There has been a good deal of elegant work done on the valuation of private equity securities and the issuers thereof – chiefly securities issued by early stage firms. The challenges are significant since the usual indicia of value are often not in place (e.g. revenues and net after tax earnings), particularly on a historical basis. Valuation is key to the pricing of various rounds of financing of an emerging growth company. The pre-money valuation, given the amount of the financing, yields the post-money valuation and, based thereon, the percentage of the company the investors in the round wind up owning. Thus, a pre-money valuation of $3 million and a $1 million investment equals a post-money valuation of $4 million, with the investors owning 25% ($1 million ÷ $4 million) of the company. The issue is how to arrive at the $3 million pre-money valuation.
The “venture capital method” entails ignoring the negative start-up cash flows, and estimating a hypothetical future terminal value for the company as of several (usually five) years in the future and discounting backwards, using a significant discount factor to take into account the unusual risks involved in early stage finance. The trick is to derive reliable projections based on some currently ascertainable indicia and evidence. The process aims to minimize the pure guesswork as much as possible, but is very difficult, given the lack of information. There is also future guesswork involved when one factors in the dilutive effect of future financings and speculates on the amount of dilution those financings will entail.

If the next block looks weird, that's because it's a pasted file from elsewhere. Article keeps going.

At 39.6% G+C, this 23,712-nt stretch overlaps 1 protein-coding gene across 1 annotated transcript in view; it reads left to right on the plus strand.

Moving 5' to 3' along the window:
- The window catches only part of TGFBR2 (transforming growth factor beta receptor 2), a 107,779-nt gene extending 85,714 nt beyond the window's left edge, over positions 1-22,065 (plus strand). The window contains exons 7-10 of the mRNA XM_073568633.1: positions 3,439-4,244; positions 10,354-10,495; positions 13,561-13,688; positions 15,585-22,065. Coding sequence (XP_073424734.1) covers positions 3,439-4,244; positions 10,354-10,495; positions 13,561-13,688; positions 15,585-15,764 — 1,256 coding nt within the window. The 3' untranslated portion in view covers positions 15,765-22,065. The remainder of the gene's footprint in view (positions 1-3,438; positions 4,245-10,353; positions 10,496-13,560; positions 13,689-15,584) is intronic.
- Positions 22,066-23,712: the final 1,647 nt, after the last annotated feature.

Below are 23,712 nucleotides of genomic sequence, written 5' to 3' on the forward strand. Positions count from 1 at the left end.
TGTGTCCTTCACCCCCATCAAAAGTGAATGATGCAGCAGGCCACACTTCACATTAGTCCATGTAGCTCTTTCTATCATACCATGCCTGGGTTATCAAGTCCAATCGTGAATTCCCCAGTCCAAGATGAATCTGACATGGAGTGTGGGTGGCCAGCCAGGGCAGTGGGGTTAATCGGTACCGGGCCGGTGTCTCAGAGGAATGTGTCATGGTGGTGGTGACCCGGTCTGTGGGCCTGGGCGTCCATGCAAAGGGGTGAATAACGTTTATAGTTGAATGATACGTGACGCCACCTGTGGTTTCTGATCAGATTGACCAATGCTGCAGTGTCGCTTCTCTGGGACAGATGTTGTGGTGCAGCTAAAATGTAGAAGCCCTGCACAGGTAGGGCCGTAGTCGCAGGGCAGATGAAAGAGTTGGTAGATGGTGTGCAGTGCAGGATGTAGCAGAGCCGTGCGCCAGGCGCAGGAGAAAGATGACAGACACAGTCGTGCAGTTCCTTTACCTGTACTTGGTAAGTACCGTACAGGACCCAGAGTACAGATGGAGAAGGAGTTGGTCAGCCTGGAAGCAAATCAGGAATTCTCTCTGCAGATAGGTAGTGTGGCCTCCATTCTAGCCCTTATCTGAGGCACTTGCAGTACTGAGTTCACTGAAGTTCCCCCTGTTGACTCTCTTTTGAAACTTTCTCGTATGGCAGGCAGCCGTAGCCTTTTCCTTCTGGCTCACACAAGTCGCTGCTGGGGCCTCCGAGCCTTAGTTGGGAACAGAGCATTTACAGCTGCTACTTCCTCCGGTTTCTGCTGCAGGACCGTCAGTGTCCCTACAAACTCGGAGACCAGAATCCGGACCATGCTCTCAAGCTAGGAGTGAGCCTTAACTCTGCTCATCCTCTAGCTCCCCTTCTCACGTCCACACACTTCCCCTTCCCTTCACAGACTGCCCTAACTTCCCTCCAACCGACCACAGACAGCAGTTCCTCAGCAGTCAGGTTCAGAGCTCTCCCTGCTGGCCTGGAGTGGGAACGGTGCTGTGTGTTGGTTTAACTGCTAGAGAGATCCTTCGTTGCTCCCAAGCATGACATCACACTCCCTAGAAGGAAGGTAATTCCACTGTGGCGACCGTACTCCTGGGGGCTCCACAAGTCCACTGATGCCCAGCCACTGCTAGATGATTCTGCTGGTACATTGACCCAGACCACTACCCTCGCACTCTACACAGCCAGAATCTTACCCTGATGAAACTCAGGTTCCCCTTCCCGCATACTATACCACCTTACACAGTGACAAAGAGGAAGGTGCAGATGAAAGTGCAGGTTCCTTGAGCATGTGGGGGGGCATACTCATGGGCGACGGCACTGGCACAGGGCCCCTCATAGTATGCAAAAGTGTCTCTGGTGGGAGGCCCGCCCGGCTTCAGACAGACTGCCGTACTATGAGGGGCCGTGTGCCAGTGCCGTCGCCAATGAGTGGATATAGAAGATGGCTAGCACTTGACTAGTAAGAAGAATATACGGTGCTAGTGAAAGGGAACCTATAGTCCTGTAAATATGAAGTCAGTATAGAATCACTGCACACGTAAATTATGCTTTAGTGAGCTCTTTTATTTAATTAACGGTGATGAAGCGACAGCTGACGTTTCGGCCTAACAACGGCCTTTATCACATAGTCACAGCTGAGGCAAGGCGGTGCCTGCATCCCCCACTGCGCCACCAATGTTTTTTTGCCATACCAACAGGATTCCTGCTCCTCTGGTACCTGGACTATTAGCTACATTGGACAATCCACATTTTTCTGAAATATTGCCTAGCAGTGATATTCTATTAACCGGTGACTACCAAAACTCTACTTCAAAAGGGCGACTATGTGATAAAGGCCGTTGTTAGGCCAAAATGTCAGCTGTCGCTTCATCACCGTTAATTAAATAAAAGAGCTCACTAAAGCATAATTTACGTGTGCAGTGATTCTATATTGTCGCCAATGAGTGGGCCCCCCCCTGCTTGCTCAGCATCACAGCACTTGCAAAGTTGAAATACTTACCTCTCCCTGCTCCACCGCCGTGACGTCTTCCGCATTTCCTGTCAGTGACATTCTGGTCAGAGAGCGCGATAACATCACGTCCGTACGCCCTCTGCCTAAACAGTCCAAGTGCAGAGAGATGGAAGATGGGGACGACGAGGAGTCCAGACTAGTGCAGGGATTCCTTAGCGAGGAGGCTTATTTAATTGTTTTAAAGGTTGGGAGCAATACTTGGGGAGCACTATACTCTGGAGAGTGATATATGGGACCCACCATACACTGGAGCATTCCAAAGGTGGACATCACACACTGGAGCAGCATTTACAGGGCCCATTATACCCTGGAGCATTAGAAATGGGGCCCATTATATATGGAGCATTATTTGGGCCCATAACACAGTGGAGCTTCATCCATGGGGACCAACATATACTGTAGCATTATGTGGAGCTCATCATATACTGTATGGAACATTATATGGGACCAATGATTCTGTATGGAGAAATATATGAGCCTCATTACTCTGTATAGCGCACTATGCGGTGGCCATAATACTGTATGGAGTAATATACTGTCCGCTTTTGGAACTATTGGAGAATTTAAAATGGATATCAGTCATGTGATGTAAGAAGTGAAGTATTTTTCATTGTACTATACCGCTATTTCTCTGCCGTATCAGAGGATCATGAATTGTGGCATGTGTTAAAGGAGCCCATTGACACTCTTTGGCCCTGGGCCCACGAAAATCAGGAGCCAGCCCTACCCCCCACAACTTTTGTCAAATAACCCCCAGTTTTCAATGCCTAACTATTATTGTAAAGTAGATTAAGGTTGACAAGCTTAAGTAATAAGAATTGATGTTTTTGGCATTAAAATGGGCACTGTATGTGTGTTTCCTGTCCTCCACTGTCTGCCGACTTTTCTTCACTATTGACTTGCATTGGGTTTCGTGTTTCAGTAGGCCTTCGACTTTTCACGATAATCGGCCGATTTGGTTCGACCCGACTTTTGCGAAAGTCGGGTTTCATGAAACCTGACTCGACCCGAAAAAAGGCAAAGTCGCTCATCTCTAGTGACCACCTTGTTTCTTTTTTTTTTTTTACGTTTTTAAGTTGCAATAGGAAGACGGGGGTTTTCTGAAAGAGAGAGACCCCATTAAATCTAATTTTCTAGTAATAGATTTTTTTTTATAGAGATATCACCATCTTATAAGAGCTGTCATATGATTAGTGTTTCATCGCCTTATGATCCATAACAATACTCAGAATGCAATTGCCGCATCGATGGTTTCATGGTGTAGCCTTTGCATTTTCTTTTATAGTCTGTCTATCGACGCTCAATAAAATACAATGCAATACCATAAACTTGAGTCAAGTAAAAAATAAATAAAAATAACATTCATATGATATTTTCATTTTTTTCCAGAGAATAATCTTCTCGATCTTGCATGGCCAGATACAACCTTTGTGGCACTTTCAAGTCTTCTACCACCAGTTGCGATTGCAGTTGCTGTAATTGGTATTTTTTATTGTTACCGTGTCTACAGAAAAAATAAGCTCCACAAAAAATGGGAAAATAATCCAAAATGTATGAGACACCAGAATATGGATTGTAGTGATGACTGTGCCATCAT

There are also other methods that VCs use to value early stage companies. The Discounted Cash Flow (“DCF”) method improves on the venture capital method by including all relevant cash flows for the company, and estimating a true cost of capital for the company. Comparators are often used, but perfectly comparable companies are hard to find, as are detailed financials, in the private equity space. A somewhat more sophisticated model involves the “option method”. The idea is that an early stage financing represents, in effect, payment for a call on future values. If the company fails (as many do), then the call is worthless, similar to a publicly traded option that expires out of the money. On the other hand the profit from a successful investment can be spectacularly well beyond anything a DCF analysis would suggest.
This article seeks to illustrate and highlight a significant oversight, in all the current methods–a piece of the equation that is routinely left out of conventional valuation discussions.